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Captain in industry - The story of James Hebbard

Monday, 18th January, 2010

* James Hebbard * James Hebbard

By Paul Armstrong

The winter winds blew cold air through the windows of the train as it stopped at Terowie. "Disembark, all disembark" echoed down the platform as people in all manner of dress left the train and gathered at the station office, most of them encircled around the crackling fire, awaiting their luggage. It was 1884.

A man of good stature and bright gleaming eyes waited without complaint for his belongings. The chill winds never abated as he and other men gathered and discussed the long coach journey to the Silverton fields. "Six days, it will take gentlemen," came the reply from the coach office attendant's window.

The road east was well used and rutted, for near two hundred horse or bullock teams plied their trade on the road each month. The men introduced themselves in turn, a strong voice said "James Hebbard" as he offered his hand to the others in friendship as their long journey began.

Upon his arrival in Silverton, James entered the employment of the Hen and Chicken mine. The name now seems hilarious but in those times it kept him busy, fed, gave him wages and improved his education about the mines of the greater west.

Though very young, he had experience in mining near Bendigo and also studied Engineering and Surveying at the school of mines. Now at 20 years of age, this bright youth with the first showings of a moustache worked extremely hard and continued to study when possible.

After a period of time, he had worked at the Purnamoota mine, and then became manager at the Britannia and Scotia mines near Mount Gipps station house. It was by now apparent that James Hebbard was a studious hard-working man, a man well respected for his thinking ability and willingness to see reform where needed in the industry. After a short term at the Junction Mine and the Gold Mine Company near Orange, he was offered the job of Inspector of mines. Sensationally there was a ruckus about his employment that even reached the dizzy heights of State parliament. It was resolved when he re-sat his application exam and clearly topped the class of 40 other applicants for the job.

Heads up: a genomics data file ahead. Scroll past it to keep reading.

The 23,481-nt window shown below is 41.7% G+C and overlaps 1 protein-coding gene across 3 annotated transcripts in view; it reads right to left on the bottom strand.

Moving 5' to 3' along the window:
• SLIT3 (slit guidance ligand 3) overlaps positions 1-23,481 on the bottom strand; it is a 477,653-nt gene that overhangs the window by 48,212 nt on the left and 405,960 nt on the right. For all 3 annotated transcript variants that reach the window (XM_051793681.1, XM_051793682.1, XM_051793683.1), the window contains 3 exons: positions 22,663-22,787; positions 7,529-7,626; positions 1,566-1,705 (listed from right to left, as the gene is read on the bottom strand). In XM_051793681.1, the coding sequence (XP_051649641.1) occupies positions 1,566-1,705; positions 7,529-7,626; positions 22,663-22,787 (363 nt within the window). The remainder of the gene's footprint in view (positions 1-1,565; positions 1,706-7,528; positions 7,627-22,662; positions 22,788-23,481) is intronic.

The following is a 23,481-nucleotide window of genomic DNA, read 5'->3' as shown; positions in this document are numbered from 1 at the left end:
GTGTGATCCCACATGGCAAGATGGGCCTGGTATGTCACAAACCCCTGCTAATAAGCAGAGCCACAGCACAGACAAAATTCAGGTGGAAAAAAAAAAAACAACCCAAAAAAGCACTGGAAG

Intellectually he was not one to mess with and did not suffer fools lightly; it may have come across as arrogance but there was no doubt at all that his vigor was at all times pointed at the safety, health and revolutionary mechanical changes required in the mining industry. He was, as they say, ahead of his time. At age 24 he married his sweetheart Olivia Pope. He retained his Inspector of Mines work until late 1901. He was then manager of the Central Mine and his standing in the community really stood out, as his technical improvements within the industry gained him great favour amongst the leaders of many other companies.

He became Chairman of the B.H. Mine Managers' Association, President of the Australian Institute of Mining Engineers and continued his love of music. This included playing in an orchestra, being the Conductor of the B.H. Choral Society and for 20 years conducting the Wesleyan Choir. This enabled him in the early years to also take part in many of the Hospital Sunday concerts in Central Reserve (now Sturt Park), long before it was green. He and his wife took residence in the Mine Managers House in Piper Street; this magnificent home became an icon of the splendid architecture in the early Federation period. The Hebbard family were well looked after by a coachman, cooks and a house keeper and over the years were hosts to State Governors, Bishops, Politicians and numerous mining officials and town dignitaries.

At work he helped in the further experiments with the floatation separation techniques, is credited with introducing hard hats into the industry in 1908 and the use of respirators. He was deeply concerned with the health and safety of the workers and was an instigator in the use of the Change House on the Line of Lode. During and after World War One he and other friends helped the returning soldiers and were instrumental in getting them housed and cared for, if in ill health.

He also partly involved himself in the housing of the work men, especially in the South near the mine leases. In 1925 James and Olivia moved to Adelaide, they went on a world cruise trip and then returned to their new property. James set himself up as a consultant and worked well into old age, he died in 1941 aged 79, Olivia died in 1947 aged 85.

Late in life he gave an interview with a reporter from the Barrier Daily Truth, which in part read; "In the early days ownership of property was not assured. I bought one piece of land, then the State Government asked us to relinquish the rights, as they deemed Argent Street to be the main street, not Beryl, as it was then proclaimed by the locals. I sold it for 1,000 pounds, the land was then taken over and the very large Commercial Hotel was built on my corner land." (Now the Astra building). "If you owned a block you had to build on it, a house of no less value than 10 pounds!"

His legacy to us is the magnificent heritage Mine Managers Residence and of course Hebbard Street out in his beloved South. From 1940 to 1984 the old home was used by the St. Anne's Home of Compassion and also an orphanage was located on the property. It was vacant and left to wither in the weather over the later years. The Mine Managers Residence was saved from demolition in 2004 and $1.5 million was spent on its preservation. It then won a Heritage Award. It is under the management of Southern Cross Care and remains a city icon. I sincerely thank the writings of Mr. Jim Fiddaman, Library Archives and the BDT Archives.

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